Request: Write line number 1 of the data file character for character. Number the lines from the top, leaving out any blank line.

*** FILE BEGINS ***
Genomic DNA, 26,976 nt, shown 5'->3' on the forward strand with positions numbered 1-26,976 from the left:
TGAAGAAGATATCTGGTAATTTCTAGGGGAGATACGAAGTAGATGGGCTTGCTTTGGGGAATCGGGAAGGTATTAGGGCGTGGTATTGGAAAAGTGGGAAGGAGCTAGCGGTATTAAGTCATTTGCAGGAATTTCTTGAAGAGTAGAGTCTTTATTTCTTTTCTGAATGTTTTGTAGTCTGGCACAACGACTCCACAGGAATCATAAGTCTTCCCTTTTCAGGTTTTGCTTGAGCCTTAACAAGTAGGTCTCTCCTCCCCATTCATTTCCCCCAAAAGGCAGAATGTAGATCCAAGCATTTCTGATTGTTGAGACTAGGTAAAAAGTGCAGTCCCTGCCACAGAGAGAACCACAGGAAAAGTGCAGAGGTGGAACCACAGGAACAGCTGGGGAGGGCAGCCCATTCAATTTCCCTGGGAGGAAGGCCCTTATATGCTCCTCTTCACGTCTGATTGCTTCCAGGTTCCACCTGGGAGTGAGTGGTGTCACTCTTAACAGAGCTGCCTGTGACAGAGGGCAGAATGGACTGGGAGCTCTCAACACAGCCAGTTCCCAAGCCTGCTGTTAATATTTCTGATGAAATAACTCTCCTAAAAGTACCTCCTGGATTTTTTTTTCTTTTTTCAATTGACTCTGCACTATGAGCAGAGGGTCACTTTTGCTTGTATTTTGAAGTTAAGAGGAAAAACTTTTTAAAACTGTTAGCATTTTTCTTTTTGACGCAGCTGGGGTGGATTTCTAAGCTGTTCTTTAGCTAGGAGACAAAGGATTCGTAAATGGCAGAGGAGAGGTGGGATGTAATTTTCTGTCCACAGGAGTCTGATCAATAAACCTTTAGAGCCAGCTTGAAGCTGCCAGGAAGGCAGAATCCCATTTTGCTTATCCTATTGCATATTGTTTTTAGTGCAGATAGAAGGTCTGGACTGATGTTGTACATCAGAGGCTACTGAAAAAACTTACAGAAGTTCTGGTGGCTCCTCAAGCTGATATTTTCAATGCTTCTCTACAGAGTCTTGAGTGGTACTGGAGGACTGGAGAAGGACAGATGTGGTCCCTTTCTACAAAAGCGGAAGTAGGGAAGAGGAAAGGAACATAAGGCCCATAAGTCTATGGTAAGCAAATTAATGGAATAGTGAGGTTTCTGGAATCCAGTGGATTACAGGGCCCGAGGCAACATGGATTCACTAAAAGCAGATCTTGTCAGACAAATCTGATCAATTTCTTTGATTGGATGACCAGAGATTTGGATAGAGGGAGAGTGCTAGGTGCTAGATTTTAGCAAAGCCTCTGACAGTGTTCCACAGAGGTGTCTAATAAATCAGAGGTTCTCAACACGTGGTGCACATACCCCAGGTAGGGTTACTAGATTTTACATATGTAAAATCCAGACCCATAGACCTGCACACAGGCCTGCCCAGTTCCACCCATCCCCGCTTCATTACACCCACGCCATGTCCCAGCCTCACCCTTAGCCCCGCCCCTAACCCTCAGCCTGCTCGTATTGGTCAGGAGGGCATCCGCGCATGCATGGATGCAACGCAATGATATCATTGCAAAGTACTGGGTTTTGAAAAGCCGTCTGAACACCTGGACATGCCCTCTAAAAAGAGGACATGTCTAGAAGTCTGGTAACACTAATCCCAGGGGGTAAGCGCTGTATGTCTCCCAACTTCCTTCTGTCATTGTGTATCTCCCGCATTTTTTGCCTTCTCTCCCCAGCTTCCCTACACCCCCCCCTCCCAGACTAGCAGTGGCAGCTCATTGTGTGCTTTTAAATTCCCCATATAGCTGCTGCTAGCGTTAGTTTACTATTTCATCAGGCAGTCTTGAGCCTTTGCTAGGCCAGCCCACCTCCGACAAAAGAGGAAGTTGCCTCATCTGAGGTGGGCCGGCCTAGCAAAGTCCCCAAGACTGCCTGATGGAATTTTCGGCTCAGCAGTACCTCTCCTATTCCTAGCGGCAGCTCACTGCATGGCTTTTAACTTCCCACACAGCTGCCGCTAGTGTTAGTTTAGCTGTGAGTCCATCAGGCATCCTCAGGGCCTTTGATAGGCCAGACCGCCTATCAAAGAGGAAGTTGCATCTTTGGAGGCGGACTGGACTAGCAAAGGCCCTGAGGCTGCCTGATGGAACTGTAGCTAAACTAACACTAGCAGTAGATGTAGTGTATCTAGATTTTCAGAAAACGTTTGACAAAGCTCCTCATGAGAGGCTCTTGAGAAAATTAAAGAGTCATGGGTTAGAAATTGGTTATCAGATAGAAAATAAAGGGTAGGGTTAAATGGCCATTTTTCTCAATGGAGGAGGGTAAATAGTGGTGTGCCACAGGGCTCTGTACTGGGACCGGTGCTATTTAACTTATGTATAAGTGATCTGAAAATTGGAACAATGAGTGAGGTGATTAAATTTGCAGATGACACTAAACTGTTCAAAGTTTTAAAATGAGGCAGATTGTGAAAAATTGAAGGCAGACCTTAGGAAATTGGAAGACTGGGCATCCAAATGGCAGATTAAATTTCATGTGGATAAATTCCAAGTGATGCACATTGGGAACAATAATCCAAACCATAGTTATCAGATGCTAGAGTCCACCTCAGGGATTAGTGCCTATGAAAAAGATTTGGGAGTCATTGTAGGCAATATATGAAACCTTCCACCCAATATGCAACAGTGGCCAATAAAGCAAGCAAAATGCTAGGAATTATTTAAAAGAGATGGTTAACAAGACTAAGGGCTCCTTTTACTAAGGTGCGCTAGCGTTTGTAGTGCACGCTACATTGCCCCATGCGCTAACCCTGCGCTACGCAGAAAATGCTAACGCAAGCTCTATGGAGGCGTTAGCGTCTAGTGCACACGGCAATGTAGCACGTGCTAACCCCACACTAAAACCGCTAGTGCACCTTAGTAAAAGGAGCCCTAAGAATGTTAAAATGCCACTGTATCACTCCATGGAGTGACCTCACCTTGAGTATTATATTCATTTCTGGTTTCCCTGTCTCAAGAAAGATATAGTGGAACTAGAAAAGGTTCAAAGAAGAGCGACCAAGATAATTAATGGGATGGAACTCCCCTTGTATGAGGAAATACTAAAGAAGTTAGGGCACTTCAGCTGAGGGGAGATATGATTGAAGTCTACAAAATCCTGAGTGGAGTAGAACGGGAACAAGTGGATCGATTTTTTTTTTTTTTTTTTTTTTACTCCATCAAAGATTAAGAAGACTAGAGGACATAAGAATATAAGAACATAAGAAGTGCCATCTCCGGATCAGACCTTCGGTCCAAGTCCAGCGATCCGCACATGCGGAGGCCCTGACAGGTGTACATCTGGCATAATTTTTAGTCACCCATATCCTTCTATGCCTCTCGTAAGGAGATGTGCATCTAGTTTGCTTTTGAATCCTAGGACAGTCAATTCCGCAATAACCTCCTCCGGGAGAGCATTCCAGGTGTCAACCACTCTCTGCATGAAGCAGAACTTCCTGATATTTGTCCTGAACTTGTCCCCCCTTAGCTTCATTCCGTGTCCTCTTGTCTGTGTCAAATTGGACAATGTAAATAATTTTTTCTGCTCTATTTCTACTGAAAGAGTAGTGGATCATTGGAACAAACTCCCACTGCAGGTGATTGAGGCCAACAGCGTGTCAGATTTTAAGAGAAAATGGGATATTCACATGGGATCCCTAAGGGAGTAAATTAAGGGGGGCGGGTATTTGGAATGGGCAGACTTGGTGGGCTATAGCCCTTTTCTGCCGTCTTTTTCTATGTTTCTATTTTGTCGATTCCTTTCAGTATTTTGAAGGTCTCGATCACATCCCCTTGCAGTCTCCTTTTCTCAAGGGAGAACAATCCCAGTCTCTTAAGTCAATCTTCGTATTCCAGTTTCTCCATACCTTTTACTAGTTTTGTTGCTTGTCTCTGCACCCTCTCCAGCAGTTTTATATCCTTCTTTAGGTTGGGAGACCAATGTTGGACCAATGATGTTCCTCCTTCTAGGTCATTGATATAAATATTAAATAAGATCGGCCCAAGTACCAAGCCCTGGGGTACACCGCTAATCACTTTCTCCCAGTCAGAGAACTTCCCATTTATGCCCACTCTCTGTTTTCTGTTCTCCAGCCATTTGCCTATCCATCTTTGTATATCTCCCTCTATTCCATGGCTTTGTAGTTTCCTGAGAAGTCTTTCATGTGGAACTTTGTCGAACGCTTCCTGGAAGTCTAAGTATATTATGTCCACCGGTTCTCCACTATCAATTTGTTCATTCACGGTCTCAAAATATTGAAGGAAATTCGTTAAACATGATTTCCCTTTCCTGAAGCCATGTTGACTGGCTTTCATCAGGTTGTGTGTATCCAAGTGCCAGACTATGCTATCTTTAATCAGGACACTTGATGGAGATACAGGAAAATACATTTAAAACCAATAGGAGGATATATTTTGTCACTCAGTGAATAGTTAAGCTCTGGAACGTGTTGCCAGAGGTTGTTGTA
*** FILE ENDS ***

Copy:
Genomic DNA, 26,976 nt, shown 5'->3' on the forward strand with positions numbered 1-26,976 from the left: